Power in a Model "T" would have been improved if it had a good lawnmower engine. Backing up hills and pushing were normal methods of getting up hills. The car scalded the owner and froze him on the same day and, if you turned your head, killed the poor fool outright.

    There were better cars built, in the seventies that beat today's hybrids. Companies like Elcar and Citicar built cars with Kohler engines. They used tube aluminum frames with resin skin. The tranny was a varidrive and things were kept to the KISS principle. I have a friend that bought one to drive to work. My buddy bought one Citicar and drove it for ten years. He adored the thing. It was a step up from a motorcycle and it was good in the winter. Some idiot ran a red light and plowed into him. He about cried when he realized he had to scrap the car. He was beaten up, in the crash, but the tube frame kept him safe in the crunch.

    Someone should think about the the term, 'cost per mile'. Today's hybrids eat you up on maintenance. They also are a severe tradeoff in performance and weight carried. They do not use diesels, in hybrids, because the engine would weigh too much and how are you going to get reliable rapid starts and shutdowns? What happens when the diesel must run full throttle from a cold block?

    Let us all raise a glass to the good old days. MAY THEY NEVER RETURN.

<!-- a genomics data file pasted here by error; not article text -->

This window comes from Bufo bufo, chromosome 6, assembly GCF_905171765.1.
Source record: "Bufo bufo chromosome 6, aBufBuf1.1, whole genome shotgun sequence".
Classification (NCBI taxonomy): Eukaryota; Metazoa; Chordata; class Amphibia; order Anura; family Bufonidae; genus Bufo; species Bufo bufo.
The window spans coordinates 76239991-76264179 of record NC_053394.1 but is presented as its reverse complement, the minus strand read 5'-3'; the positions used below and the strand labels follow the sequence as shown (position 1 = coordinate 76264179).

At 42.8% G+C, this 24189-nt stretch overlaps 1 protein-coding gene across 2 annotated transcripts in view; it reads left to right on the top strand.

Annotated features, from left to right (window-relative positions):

Charlie Biler
    www.molineparts.com

  16. #16
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    JimK,
    Every now and again, many of us jump at the bait.

    Actually, the car I cannot explain is my wife's 1988 Olds. That has a V-6, plenty of power, and yet gets 28-30 mpg. I don't particulary like the car, I don't generally like GM products, and that one belonged to my late mother-in-law. Given that, I have to concede the gas milage is darned good, even today, and quite good for 1988, 18 years ago. My wife's 2005 Toyota doesn't do any better, and it appears to be a smaller car.

    Thermo1

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    Charlie,
    I was giving Diesel figures! You obviously haven't driven a modern, modern car.

    A few years ago, my wife and I struck black ice on a hairpin bend in the French Alps near to where the film, the Italian Job was filmed.
    The car plunged 50 feet on its front end, sprung into 5 somersaults and ended in the river. The altitude was 6500feet and the temperature was minus 10C. My wife broke 4 ribs and had a trapped foot and I broke a finger.

    The car was replaced- with a new Mercedes Benz 270 Diesel in lieu of the Mercedes C250 diesel that had saved our lives. On that bend there are flowers in the little altars to those less fortunate than us.

    I would repeat my earlier assertions. The consultant who examined my wife's injuries asked whether it was a Mercedes or a Volvo.
    No other cars could take the pounding.

    You see Charlie, I was a mountaineer, skier and Mountain Rescue man. I went back into the Hell Hole after the snows has melted. I can tell you the makes of the cars which were less lucky or worse built.

    Oh, yes, Charlie, on the 19th December each year my wife toast each other.

    Norm

  18. #18
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    Wow, there's a lot of myths about the T around.

    No bearings. No gears.

    Yes, the transmissions have gears in those.
    Planetary gears. What you had to re-build
    were the band clutches. The pedals operated
    those.

    Yes, they were often backed up hills. Anyone
    know the two reasons why?

    Jim

  19. #19
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    Gravity feed fuel, and better gear ratio

  20. #20
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    Thermo:

    It is the weight, the cars are light. Tires are very good, the rolling resistance is low nowadays.